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NASA Marshall Center Astronomers' Names Are Now 'in The Stars' With Asteroids Bearing Their Names
08.31.05
 
Steve Roy
Marshall Space Flight Center, Huntsville, Ala.
(Phone: 256.544.0034)

News release: 05-147


Dr. Rob Suggs and Dr. Bill Cooke How do you get an asteroid named after you? Just ask two astronomers at NASA's Marshall Space Flight Center in Huntsville, Ala. Their names are now "in the stars."

Dr. Bill Cooke and Dr. Rob Suggs have learned that two big "rocks" orbiting the Sun nearly 300 million miles away between Mars and Jupiter -- and posing no threat to Earth -- now bear their names. The scientists were notified of the honor recently by the International Astronomical Union's Minor Planet Center at the Smithsonian Astrophysical Observatory in Cambridge, Mass.

Teams that discover an asteroid can submit any name for it to the Minor Planet Center. The Minor Planet Center distributes lists of newly named asteroids every two months. The team that discovered the Cooke and Suggs asteroids was familiar with their work for NASA in the field of meteor showers.

"It's kind of cool knowing there's a six-mile-wide rock in our solar system with my name on it," says Bill Cooke, a meteor shower forecaster in the Marshall Center's Engineering Directorate. "I don't own it," he says with a laugh, "but someday maybe I can visit there."

Since its discovery in 1998, Cooke's asteroid was simply known as 15058. It's now officially known as "Bill Cooke."

Suggs' asteroid, discovered in 2000, was dubbed "Suggs," since no other asteroid shares his name. "Suggs" is about three miles wide, but has a lower number than Cooke's -- 14727 -- which, according to astronomical tradition, is said to be more prestigious. "I don't mind that Suggs' asteroid has a lower number," says Cooke. "Mine is larger and it matches my personality -- far out and eccentric."

There's no rivalry between these astronomers. After all, they grew up in Rossville, Ga., and have been friends since middle school. They both attended Valdosta State University in Valdosta, Ga. Suggs received his bachelor of science degree in 1977. Cooke's bachelor of science was earned in 1979. They parted ways, albeit temporarily, for their doctorates. Cooke received his in astronomy from the University of Florida in Gainesville in 1993. Suggs' doctorate in astronomy was earned from New Mexico State University in Las Cruces in 1984.

They never dreamed they'd end up together again working for NASA.

"When we were in middle school, we wished we could be involved in the space program," says Suggs. "Three things -- NASA's Apollo missions, 'Star Trek' on television and the movie '2001: A Space Odyssey' -- all convinced me I had to be in the space business." Suggs, who went to work for NASA in 1994 in the International Space Station Program Office at the Johnson Space Center in Houston, is a planetary astronomer. He joined the Marshall Center in 1998, working with the meteoroid space environments group.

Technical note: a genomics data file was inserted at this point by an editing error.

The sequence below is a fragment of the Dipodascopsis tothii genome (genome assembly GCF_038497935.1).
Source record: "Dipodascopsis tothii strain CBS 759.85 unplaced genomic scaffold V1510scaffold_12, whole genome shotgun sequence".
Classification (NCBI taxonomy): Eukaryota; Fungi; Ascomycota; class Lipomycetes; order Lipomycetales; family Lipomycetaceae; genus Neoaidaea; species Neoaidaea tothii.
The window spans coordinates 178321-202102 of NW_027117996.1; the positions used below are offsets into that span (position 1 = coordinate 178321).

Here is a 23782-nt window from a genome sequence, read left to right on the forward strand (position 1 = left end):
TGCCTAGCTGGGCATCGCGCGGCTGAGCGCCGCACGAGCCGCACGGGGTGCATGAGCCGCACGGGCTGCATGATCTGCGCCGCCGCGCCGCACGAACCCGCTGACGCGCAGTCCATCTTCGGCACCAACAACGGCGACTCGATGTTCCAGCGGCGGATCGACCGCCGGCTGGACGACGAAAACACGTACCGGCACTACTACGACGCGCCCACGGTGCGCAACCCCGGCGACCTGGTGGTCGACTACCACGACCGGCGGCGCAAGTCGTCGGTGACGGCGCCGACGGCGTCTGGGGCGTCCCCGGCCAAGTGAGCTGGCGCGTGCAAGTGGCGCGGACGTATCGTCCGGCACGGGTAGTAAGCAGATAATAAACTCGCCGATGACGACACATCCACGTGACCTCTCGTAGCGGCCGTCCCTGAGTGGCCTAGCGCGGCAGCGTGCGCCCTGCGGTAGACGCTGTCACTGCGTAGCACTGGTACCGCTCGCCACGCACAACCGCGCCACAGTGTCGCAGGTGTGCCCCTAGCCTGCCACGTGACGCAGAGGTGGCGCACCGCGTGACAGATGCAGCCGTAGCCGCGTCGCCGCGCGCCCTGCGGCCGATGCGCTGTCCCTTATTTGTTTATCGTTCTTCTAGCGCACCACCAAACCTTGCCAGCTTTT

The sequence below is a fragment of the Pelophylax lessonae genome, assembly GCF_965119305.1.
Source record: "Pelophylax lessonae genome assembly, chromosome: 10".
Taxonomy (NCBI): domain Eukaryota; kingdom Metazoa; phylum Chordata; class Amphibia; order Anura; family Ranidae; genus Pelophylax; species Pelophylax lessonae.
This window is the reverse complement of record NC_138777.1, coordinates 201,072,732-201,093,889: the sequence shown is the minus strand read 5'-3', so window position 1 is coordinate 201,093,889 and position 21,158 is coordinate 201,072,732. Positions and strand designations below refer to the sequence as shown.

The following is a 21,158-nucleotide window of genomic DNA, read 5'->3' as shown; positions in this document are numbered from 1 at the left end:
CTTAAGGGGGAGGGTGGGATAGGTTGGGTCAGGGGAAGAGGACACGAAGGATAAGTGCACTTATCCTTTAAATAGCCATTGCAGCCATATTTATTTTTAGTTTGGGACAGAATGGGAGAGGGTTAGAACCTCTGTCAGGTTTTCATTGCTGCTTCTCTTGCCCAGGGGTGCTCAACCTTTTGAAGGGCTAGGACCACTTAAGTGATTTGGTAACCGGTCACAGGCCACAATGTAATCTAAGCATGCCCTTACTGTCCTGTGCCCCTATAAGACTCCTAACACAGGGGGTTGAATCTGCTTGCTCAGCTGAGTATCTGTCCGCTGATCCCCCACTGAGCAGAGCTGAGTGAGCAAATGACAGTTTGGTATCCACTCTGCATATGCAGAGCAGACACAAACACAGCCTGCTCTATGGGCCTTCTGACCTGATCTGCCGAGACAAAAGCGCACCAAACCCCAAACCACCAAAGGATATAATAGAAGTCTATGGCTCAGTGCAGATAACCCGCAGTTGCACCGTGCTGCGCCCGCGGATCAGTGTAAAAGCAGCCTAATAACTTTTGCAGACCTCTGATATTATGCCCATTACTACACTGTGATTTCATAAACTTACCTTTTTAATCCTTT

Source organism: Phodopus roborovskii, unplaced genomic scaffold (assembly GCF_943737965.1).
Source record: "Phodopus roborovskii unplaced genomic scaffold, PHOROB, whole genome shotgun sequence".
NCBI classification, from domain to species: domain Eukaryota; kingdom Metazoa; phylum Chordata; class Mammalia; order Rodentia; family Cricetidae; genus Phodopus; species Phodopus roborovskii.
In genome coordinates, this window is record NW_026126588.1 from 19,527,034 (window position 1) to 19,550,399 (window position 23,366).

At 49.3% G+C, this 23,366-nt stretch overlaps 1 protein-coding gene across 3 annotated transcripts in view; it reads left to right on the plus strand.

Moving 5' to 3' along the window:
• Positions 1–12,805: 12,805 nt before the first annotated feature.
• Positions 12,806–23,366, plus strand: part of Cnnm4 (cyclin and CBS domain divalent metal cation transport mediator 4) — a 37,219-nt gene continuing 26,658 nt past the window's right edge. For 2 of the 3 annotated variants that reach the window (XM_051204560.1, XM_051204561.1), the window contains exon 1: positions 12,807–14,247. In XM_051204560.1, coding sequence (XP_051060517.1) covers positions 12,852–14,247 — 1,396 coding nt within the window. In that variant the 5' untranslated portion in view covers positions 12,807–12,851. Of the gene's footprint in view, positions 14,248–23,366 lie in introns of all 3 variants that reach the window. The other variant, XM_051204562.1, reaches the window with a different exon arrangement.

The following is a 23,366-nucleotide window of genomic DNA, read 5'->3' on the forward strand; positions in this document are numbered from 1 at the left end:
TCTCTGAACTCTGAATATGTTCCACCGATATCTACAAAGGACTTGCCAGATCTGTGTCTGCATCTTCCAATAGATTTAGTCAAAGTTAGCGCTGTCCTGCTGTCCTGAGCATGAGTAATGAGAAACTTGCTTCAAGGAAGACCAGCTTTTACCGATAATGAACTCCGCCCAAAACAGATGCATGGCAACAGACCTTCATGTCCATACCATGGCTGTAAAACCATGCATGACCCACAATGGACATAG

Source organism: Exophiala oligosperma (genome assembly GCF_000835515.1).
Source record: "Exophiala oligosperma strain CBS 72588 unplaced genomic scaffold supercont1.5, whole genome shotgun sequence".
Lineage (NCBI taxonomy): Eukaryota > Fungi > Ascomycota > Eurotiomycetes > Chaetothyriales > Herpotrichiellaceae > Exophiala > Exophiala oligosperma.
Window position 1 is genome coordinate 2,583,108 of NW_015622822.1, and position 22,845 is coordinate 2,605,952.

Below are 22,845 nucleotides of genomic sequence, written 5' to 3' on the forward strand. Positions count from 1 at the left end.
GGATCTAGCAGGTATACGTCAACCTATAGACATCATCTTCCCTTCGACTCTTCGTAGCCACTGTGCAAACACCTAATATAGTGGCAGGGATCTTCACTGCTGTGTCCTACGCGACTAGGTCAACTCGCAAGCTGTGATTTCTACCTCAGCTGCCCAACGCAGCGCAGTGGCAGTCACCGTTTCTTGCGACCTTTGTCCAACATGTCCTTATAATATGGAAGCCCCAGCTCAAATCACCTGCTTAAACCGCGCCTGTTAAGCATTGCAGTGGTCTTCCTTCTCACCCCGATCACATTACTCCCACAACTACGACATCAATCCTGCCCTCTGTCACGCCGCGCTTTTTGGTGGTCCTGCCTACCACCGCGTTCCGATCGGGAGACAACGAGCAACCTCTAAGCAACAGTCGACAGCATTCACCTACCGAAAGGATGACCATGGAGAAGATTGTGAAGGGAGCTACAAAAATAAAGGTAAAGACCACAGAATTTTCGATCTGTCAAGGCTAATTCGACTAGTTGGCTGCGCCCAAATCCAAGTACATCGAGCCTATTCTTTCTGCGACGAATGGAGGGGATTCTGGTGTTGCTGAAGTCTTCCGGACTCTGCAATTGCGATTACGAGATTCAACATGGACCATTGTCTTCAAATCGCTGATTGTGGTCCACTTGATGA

Cooke's expertise is in astrometry -- the study of star and planet positions in the solar system. Cooke came to Marshall in 1995 as a contractor with Physitron, Inc., based in Huntsville, where he worked with the International Space Station's collision avoidance schemes. In 2004, Cooke joined the civil service. Today, he and Suggs work together in the Spacecraft and Vehicle Systems Department of the Engineering Directorate at Marshall.

Their names are well-known in the astronomical community. In 2001, Cooke implemented a method for meteor shower forecasting called the meteor stream model. This computer model is used to forecast meteor shower activity specific to the orbits of spacecraft such as the Space Shuttle and NASA's Chandra X-ray Observatory -- the world's most powerful X-ray telescope. Data gleaned from Cooke's system is used to protect these spacecraft from potentially damaging meteoroids. Meteor showers are produced when bits of comet or asteroid debris, usually between the size of a sand grain and a pebble, enter the Earth's atmosphere and burn up, creating a brief streak of light.

To test the model's accuracy, Suggs waits for clear, dark nights -- the best to view meteors -- and joins Cooke and others to observe the predicted meteor showers. To reel in the meteor data, Suggs developed observational techniques, such as the use of night-vision cameras and radar. Yet he still sees the value of observations with the naked eye. "Eyeballs are still an effective way to observe," adds Suggs.

Their predictions and accuracy led to their names on asteroids. And the distinction puts the two astronomers in impressive company. The Beatles, Shakespeare and several astronauts have asteroids bearing their names.

Both astronomers have received numerous awards during their careers at NASA, including the Silver Snoopy -- presented for outstanding performance contributing to flight safety and mission success. In 2002, Suggs received a NASA Exceptional Achievement Medal for his work with processing real-time meteor data for spacecraft during the 1999 Leonids meteor shower, which makes an appearance in our skies every 33 years. And for an astronomer, an asteroid bearing your name ranks with those accomplishments.

"The idea there is a huge rock flying around in the asteroid belt with my name is a romantic notion," says Suggs. "I see it as a family heirloom that can be passed on through generations."


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